The legislative purpose in the foregoing statutory scheme is clearly indicated by a recent report that Illinois ranks 46th of the 50 States in recreational acreage per thousand population. While the number of campers in Illinois State parks has increased 56% from 1960 to 1963, Illinois is without a modern family camp or camping service buildings. Former methods of financing recreational improvements through the State Parks Fund have proved to be insufficient. Similar problems have recently induced Pennsylvania, Ohio, New York and New Jersey to adopt some form of park recreational bonding legislation. To meet the growing need for improved methods of financing recreational facilities, the present act was passed.

Plaintiff, however, claims that the legislature's attempt to solve this problem resulted in an unconstitutionally vague statute which is in conflict with other valid legislation, and with other legislatively created agencies. Plaintiff argues that the present Bond Act creates confusion in the management, financing, jurisdiction and construction in the State parks system, between the Authority created by the Bond Act and the State Boating Act Fund, the Game and Fish Fund, the State Parks Fund, the Illinois Public Building Authority, and the Department of Conservation.

With this we do not agree. The three funds mentioned are established by the State Finance Act. (Ill. Rev. Stat. 1963, chap. 127, par. 141.) As to the Boating Fund and the Game and Fish Fund, the Boat Registration and Safety Act (Ill. Rev. Stat. 1963, chap. 95 1/2, par. 311-1 et seq.) and the Game Code (Ill. Rev. Stat. 1963, chap. 61, par. 135 et seq.) provide for payment into the Boating Fund and the Game and Fish Fund, respectively, of moneys collected pursuant to said acts, which are registration, licensing and regulation enforcing statutes. It is clear that the present Bond Act includes only fees, charges and rentals received for use of facilities of the park and not license fees for boating and fishing. The licensing revenue payable to the Boating Fund and the Game and Fish Fund is in no way affected by the Bond Act. The monies channeled directly into the State Parks Revenue Bond Fund (which exclude the Boating Fund and the Game and Fish Fund) are not general revenue. These specific monies are deposited with the State Treasurer as treasurer for the Commission rather than as custodian of the general revenue of the State.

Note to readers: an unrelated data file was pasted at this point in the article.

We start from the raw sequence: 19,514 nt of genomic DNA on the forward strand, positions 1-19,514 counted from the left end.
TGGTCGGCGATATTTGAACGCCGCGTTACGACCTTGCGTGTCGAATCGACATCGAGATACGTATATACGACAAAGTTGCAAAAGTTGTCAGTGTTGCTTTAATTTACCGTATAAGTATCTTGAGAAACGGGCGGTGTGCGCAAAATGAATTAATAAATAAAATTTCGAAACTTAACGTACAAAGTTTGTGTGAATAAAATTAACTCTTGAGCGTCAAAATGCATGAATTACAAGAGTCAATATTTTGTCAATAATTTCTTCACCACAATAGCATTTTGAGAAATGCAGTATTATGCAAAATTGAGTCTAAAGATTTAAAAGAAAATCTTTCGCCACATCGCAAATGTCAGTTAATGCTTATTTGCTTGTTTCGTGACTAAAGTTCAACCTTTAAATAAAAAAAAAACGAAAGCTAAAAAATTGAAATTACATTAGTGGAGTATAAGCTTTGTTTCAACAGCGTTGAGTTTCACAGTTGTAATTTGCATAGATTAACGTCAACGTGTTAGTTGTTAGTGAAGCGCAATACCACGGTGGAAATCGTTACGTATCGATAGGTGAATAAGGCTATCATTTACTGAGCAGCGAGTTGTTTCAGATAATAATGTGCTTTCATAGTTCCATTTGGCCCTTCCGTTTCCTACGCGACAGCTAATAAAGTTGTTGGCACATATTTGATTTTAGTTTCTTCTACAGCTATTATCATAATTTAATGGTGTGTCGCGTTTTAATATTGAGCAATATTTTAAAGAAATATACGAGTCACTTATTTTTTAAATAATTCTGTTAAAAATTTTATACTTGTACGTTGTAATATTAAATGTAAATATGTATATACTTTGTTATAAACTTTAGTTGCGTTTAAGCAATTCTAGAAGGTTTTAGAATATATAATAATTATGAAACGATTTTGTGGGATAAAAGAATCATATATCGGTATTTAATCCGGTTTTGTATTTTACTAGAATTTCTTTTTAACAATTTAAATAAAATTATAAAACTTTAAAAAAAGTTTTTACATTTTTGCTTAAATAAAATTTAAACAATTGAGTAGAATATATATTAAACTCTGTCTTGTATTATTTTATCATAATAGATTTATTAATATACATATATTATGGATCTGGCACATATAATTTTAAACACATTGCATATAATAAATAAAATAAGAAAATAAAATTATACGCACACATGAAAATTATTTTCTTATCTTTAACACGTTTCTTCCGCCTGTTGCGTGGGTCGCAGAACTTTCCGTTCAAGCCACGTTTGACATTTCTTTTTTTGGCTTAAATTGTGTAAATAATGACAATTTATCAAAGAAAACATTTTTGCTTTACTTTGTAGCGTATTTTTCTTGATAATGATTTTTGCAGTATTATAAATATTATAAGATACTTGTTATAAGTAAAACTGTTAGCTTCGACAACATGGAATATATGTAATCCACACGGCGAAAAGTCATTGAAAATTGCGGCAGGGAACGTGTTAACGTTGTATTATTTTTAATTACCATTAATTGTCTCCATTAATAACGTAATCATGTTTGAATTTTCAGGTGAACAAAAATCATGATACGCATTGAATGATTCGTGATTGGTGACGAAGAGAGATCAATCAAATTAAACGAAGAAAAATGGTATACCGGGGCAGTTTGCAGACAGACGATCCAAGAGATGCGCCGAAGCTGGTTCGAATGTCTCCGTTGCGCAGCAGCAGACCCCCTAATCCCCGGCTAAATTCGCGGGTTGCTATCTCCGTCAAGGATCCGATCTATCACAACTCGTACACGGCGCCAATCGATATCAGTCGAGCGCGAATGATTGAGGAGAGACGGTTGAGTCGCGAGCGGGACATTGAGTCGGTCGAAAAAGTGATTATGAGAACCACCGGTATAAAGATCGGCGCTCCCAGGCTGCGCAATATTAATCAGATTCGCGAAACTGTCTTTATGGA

In regard to the State Parks Fund, section 4(c) of the State Parks Act, (Ill. Rev. Stat. 1953, chap. 105, par. 468.3), provided for "all income" realized from the operation of State parks to be paid into the State Parks Fund. However, in order to avoid a conflict with the present Bond Act, the legislature in 1963 amended section 4(c) to provide that all income realized from the operation of State parks shall be paid into the State Parks Fund, except for income derived from the operation of State parks which is required to be deposited in the State Parks Revenue Bond Fund pursuant to the State Parks Revenue Bond Act. This amendment clearly resolves any conflict between the State Parks Act and the present Bond Act.

We also see no fatal conflict between this Bond Act and the Illinois Building Authority Act. (Ill. Rev. Stat. 1963, chap. 127, par. 213.1 et seq.) The expressed purpose of the Building Authority Act is to study the need for, recommend and build various facilities for State use, including, inter alia, recreational facilities. However, the Building Authority has no power to construct a facility until the General Assembly, by law, declares such facility to be in the public interest. Ill. Rev. Stat. 1963, chap. 127, par. 213.5.

The scope of purpose of the present Bond Act deals only with recreational facilities, but in that special area, the State Parks Commission is not limited to constructing projects specifically declared to be in the public interest by the legislature. If a facility is constructed by the Building Authority, it must be leased to the State or a State agency, while a facility constructed by the State Parks Commission is retained by it, and income is derived from facility use by the public.